Richard Ford American Literature Analysis
Ford’s theory of fiction arises from what the poet Wallace Stevens called the “rage for order.” Ford sees life as essentially chaotic and the writing of fiction as the act of taking the often disordered material of experience and creating a new setting, atmosphere, and order for it. His discontent with the way life is, he states, leads him to attempt to find an alternative. Thus, he says, fiction has moral implications because it implies hope of a better future, a better existence. The moral element of his work involves his concern with the proper responses to certain situations, the good or evil of a character’s deeds, and a concern for how those deeds will shape a character’s future. His final test for good art concerns the idea of unification, a belief that somehow the novel or the story may restore order to an otherwise chaotic and destructive pattern of existence. Although he professes a distrust of ambiguity, the endings of his works, like those of Nathaniel Hawthorne and Henry James, may lead two equally sensitive readers to two contrasting interpretations of the actions and responses of the characters.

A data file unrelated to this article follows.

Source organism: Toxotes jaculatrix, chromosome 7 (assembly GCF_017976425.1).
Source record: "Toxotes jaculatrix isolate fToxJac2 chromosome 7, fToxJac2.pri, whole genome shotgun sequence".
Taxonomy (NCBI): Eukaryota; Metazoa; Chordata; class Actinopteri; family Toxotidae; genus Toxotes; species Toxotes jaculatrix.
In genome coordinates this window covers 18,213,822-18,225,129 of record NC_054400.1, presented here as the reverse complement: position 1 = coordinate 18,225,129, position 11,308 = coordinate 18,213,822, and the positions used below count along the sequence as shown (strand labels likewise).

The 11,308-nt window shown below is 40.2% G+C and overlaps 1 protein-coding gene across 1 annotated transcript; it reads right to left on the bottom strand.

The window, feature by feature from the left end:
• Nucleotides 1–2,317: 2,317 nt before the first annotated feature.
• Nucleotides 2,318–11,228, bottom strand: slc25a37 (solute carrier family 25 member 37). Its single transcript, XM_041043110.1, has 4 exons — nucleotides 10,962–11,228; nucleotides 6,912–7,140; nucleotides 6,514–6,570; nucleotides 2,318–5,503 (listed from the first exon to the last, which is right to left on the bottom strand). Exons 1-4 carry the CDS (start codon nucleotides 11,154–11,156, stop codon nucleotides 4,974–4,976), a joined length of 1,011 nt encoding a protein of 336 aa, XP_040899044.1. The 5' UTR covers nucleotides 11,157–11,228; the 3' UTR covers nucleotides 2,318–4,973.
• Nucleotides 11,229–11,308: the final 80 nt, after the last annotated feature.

While Ford has denied any religious implications or unified view of the world in his works, more than one critic has insisted that such elements are to be found there. Certainly, people in his novels and stories ponder more than most fictional characters the ethical significance of their acts and the acts of others. In contrast to those...
(The entire section is 4341 words.)
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